Home / Blockchain / The blockchain could be the answer of the food chain to the Roman lettuce E. coli and other outbreaks?

The blockchain could be the answer of the food chain to the Roman lettuce E. coli and other outbreaks?

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E. coli romaine lettuce is over, but it took some consumers to reject vitamin-rich green leafy vegetables again.

This is a concern for everyone up and down the food supply chain, from farmers to grocers. So the food industry is turning to a new technology to help stop the spread of food-borne diseases: blockchain.

While it has become a word of cryptocurrency like Bitcoin, blockchain is a 10-year-old technology that is put to work in the food industry. It has the ability to identify the source of a suspected food item at a faster outbreak, say food safety experts. At the moment, it may take several weeks to track down where a food has been contaminated. Sometimes, such information is not traceable at all.

Walmart is testing the technology as part of a pilot project led by IBM started last summer. Even large food companies including Dole, Driscoll & # 39; s, Tyson Foods, Unilever and Kroger are part of the program.

It is still new. There are 45,000 items in a traditional supermarket, and it takes some time for the $ 700 billion grocery stores to adopt a new supply chain tool, even one that is advertised as a major problem solution.

Suzanne Livingston, director of IBM's food trust program, will be moving quickly, with all the major companies already on board, in the fresh produce and food sector.

"With each incident, we always look at the devastating results and see what would have been different," he said. "All we need now is more companies."

Blockchain provides a digital record that can not be changed without all parties agreeing to change it. This can create a secure and quickly accessible record of each step that a food, such as a sliced ​​mango package, has traveled down the road to the consumer table.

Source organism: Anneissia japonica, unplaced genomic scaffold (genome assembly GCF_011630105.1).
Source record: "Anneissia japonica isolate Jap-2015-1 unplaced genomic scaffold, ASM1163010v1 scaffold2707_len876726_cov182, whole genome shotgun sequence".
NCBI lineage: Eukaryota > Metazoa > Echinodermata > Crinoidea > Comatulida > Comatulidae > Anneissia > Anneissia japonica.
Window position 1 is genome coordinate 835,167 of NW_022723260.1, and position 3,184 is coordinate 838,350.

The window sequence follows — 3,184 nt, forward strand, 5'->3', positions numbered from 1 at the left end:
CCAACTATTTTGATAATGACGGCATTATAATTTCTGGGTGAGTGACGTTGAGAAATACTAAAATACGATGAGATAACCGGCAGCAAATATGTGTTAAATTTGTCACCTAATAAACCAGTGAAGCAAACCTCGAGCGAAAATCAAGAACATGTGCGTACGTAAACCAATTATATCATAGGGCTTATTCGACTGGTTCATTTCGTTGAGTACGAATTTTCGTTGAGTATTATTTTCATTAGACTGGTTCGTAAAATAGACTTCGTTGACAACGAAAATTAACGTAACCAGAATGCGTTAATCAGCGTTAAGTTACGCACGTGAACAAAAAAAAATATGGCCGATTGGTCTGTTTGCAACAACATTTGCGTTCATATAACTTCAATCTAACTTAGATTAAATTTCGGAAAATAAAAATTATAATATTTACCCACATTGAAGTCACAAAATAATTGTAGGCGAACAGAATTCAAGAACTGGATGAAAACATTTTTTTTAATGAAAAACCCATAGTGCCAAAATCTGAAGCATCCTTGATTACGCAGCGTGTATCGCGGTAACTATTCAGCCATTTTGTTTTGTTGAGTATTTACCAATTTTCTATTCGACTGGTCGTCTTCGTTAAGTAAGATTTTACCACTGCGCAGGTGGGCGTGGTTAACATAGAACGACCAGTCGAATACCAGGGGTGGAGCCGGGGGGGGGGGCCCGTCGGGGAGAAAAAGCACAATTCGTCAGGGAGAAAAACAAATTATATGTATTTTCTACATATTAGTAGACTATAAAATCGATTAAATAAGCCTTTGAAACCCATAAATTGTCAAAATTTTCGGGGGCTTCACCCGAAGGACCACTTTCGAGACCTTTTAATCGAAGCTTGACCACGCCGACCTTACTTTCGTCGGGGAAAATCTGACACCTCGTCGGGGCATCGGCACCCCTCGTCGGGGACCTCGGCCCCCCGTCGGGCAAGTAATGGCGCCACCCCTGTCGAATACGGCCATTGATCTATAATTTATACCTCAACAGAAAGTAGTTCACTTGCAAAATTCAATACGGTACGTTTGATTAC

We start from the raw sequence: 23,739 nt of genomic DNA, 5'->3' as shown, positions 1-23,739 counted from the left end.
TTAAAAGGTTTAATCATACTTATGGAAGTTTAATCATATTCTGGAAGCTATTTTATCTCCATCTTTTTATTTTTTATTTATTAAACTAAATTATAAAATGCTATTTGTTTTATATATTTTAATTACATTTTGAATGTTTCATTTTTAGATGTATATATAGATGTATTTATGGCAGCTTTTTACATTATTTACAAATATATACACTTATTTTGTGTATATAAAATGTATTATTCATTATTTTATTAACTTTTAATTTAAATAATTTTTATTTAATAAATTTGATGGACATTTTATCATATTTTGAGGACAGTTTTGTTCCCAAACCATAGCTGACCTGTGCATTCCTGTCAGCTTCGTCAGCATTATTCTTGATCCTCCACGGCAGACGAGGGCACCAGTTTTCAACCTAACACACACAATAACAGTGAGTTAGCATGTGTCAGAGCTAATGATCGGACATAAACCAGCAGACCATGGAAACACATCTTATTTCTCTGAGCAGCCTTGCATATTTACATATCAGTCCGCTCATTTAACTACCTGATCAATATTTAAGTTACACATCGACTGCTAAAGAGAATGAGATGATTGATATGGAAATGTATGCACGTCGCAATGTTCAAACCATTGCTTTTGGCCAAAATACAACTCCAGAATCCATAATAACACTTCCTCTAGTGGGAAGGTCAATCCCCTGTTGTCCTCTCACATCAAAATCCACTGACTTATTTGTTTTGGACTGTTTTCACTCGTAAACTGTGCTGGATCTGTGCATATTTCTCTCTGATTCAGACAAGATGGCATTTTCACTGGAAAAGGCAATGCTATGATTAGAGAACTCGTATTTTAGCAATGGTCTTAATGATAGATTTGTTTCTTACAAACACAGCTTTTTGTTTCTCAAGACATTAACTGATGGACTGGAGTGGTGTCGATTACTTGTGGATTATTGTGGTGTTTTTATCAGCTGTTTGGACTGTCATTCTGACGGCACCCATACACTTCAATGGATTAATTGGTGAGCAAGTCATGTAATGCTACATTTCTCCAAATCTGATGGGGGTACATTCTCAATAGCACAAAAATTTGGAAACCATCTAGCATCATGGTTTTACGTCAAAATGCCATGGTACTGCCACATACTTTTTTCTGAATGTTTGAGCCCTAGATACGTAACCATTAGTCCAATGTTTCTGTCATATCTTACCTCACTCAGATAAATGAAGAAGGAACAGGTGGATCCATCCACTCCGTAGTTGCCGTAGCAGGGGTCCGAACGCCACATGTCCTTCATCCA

Competitors do not necessarily want to share data with each other and assume they are part of the blockchain agreement. But in fact, IBM has developed a model in which it is possible to access information within a trusted group based on the need for knowledge, said Livingston. Furthermore, no part has all the data or the system.

Frank Yiannas is Walmart's vice president of food security and is making an effort with IBM to put block-chain technology to work to put an end to foodborne disease epidemics. (Tom Ewart / NWA Photo 2013 / Walmart)

Frank Yiannas is Walmart's vice president of food security and is making an effort with IBM to put block-chain technology to work to put an end to foodborne disease epidemics. (Tom Ewart / NWA Photo 2013 / Walmart)

Because it is necessary

In addition to potentially saving lives, there are financial incentives to solve the mystery of where food contamination began faster and more accurately.

Expensive memories hurt the entire food industry.

"The food product is guilty until proven otherwise," said Frank Yiannas, vice president of food security at Walmart. He's driving the effort at Walmart and first came to IBM with the concept to apply blockchain to food safety. ,

In May, sales of Roman lettuce were still down 45% from a year ago, according to Nielsen data. The Food and Drug Administration has learned a cluster of E. coli infections a month earlier, on 4 April. As of June 1, five deaths and 89 hospitalizations were reported in 197 cases of patients due to E. coli infections related to romaine lettuce in several states including Texas, according to the Center for Disease Control.

"There is a need for greater traceability of food with attributes available in real time on how food has been produced, packaged, shipped, delivered, stored and stored in a store," said Yiannas. He spoke at a blockchain conference in April at the University of Texas McCombs School of Business in Austin.

What is tried

Yiannas said he was a great skeptic about a holy grail of food traceability, but said the blockchain has goods compared to today's paper records and manual inspections.